I am a member of the graduating batch of 2016. I was unsuccessful in my application even though five of my classmates from Year 4 IP succeeded. My sources are my personal experience and close friends in the HSP class.
It is said that History is written by the victors, and truth be told, there is little said about how to deal with failure to succeed in scholarship programs such as the Humanities Scholarship program. The purpose of this article is neither to dissuade prospective applicants from applying for the HSP or to attack the concept of (what I still believe) to be a thoroughly enriching program for students gifted in the humanities, but rather as a source of encouragement for those who are unsuccessful in their application.
The experience of an unsuccessful applicant is different depending on whether you enter ACS(I) via the JAE or through, but difficult regardless. For IP students, you will first receive indication of your unsuccessful application in your class allocation; if you are not in the last class of the level, it is most probable that you have been unsuccessful in your application, so do be mentally prepared to receive your application results with your class allocation! You will still receive an actual confirmation shortly after you get your class allocation. As a JAE student, the experience is slightly different, as you will only apply for HSP after entering the school and receive your results in April. If you do not manage to get into HSP, you will still have to attend Make-Up WoW with those who cannot make it for the regular WoW.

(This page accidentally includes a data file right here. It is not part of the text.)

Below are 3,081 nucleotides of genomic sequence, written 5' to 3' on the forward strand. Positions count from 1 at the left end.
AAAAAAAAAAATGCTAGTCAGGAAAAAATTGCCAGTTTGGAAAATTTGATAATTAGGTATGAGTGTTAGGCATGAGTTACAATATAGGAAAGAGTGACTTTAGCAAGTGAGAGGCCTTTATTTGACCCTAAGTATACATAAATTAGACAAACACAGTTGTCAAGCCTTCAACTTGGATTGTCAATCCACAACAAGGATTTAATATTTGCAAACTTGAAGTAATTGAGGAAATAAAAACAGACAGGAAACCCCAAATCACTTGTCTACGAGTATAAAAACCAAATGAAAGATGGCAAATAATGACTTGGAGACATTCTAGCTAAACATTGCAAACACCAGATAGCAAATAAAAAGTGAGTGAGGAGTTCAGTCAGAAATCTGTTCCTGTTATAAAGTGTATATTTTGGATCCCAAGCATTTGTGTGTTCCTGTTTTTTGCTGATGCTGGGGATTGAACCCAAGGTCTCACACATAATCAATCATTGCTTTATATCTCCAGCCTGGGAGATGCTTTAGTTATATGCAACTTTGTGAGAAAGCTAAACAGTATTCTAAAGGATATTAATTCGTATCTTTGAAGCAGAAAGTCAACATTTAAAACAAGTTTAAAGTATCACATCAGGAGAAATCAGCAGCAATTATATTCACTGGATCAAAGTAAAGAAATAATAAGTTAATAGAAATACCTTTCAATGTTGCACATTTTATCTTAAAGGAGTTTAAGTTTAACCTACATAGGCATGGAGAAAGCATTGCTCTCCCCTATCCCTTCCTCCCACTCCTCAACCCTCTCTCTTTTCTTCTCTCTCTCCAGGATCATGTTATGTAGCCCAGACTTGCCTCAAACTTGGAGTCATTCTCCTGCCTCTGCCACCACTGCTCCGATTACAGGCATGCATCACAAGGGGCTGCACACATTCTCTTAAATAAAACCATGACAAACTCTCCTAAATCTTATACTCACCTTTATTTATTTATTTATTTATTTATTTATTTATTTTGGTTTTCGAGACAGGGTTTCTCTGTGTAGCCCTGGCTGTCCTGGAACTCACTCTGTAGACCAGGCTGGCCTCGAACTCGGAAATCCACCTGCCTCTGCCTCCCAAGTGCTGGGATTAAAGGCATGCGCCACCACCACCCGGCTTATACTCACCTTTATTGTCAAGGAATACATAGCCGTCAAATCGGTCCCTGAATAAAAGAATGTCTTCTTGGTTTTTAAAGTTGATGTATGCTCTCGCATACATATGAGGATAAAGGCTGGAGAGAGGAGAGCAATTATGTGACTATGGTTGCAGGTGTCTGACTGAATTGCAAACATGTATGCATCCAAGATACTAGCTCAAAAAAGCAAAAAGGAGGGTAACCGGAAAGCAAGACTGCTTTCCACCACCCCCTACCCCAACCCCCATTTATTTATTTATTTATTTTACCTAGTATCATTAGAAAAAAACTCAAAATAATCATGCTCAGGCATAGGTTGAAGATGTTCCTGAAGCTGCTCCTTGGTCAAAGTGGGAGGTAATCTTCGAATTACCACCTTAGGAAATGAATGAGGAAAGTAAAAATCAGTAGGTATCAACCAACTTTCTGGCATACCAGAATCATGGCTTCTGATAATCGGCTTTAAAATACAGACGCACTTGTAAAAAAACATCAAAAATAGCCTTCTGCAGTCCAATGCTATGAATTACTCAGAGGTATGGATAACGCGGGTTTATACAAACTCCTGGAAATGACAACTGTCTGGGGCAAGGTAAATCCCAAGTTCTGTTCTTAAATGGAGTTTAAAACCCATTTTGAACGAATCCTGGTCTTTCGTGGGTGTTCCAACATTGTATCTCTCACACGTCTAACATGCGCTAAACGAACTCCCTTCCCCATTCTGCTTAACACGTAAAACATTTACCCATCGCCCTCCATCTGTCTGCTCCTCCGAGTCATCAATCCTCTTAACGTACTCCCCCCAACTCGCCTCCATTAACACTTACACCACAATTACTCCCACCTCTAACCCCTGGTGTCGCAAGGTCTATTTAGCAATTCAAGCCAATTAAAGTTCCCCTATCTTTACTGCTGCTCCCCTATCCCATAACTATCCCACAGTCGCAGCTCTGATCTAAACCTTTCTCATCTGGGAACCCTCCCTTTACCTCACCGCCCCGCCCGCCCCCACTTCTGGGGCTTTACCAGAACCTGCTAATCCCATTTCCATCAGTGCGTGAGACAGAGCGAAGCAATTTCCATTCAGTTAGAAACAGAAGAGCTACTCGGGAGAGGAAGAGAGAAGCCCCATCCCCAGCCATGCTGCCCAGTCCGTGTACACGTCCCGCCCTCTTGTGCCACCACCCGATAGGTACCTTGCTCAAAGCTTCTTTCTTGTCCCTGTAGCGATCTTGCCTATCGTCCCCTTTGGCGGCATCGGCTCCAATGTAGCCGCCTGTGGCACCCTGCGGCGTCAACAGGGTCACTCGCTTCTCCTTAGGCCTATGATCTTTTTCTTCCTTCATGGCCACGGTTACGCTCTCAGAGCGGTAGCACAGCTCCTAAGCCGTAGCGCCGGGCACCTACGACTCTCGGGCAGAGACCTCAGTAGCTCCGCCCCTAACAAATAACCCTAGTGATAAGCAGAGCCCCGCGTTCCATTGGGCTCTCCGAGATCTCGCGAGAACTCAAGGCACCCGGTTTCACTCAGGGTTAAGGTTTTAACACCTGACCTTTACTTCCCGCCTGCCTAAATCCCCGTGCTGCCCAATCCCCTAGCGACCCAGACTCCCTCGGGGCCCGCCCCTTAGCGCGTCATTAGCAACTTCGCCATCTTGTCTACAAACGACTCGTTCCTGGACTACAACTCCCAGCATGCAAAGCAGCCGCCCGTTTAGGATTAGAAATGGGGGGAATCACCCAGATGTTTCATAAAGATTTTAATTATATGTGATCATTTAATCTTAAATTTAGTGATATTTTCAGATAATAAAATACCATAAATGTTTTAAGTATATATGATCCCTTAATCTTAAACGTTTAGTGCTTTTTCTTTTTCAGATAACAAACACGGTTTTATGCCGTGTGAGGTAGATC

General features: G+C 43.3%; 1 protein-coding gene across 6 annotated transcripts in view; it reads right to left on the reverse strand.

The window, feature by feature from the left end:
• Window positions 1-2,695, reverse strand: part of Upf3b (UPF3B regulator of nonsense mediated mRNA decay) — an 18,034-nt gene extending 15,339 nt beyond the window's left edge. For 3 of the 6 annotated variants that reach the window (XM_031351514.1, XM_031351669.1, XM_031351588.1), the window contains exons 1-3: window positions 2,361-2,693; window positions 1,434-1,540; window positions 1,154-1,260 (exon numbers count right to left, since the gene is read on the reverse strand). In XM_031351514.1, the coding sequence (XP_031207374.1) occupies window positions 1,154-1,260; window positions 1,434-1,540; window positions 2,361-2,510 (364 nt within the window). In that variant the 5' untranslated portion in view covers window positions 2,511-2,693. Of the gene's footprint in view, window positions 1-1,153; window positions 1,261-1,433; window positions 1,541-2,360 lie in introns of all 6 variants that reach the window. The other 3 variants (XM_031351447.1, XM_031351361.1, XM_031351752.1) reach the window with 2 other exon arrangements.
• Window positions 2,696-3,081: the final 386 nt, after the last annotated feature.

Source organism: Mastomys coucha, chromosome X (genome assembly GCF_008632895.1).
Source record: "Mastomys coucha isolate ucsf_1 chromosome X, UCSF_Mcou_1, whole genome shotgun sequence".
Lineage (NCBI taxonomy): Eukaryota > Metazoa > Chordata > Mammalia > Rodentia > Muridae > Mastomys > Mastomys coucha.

From my own experience, there is a bright side to this rather dismal situation. First of all, you will still make friends and find yourself at home even without getting into HSP. As an IP student, perhaps the road is a little tougher since some of your friends may be separated from you, but with this unique subject combination, you are likely to find yourself in a non-intact class with many opportunities to make new friends. As a JAE applicant, after enjoying two or three months bonding with your classmates, departure to the HSP class can be rueful, and being unsuccessful in your application means you will avoid this awkward situation of uprooting yourself and finding yourself in an alien environment.
Secondly, academically, the Humanities Scholarship Program is in no way indicative of intelligence or results. While it is true that being in the HSP means you have particular flair for the humanities, it does not mean that those who are not are inferior in any way! With the HSP program comes a certain degree of heightened competition, and this, along with a different (arguably more difficult) syllabus and extracurricular activities (emceeing, Future Thinking Challenge) could create an environment untenable for academic performance. With the label of a scholar in the HSP comes certain expectations and requirements, and not everyone is well suited to coping under this kind of pressure.
Not getting into HSP is far from the end of the world, and your two years in IB will still be exciting and enriching in many ways. Fret not, work hard, and remember that the Best is Yet to Be!
Ryan Lim (6.12) is from the graduating batch of 2016.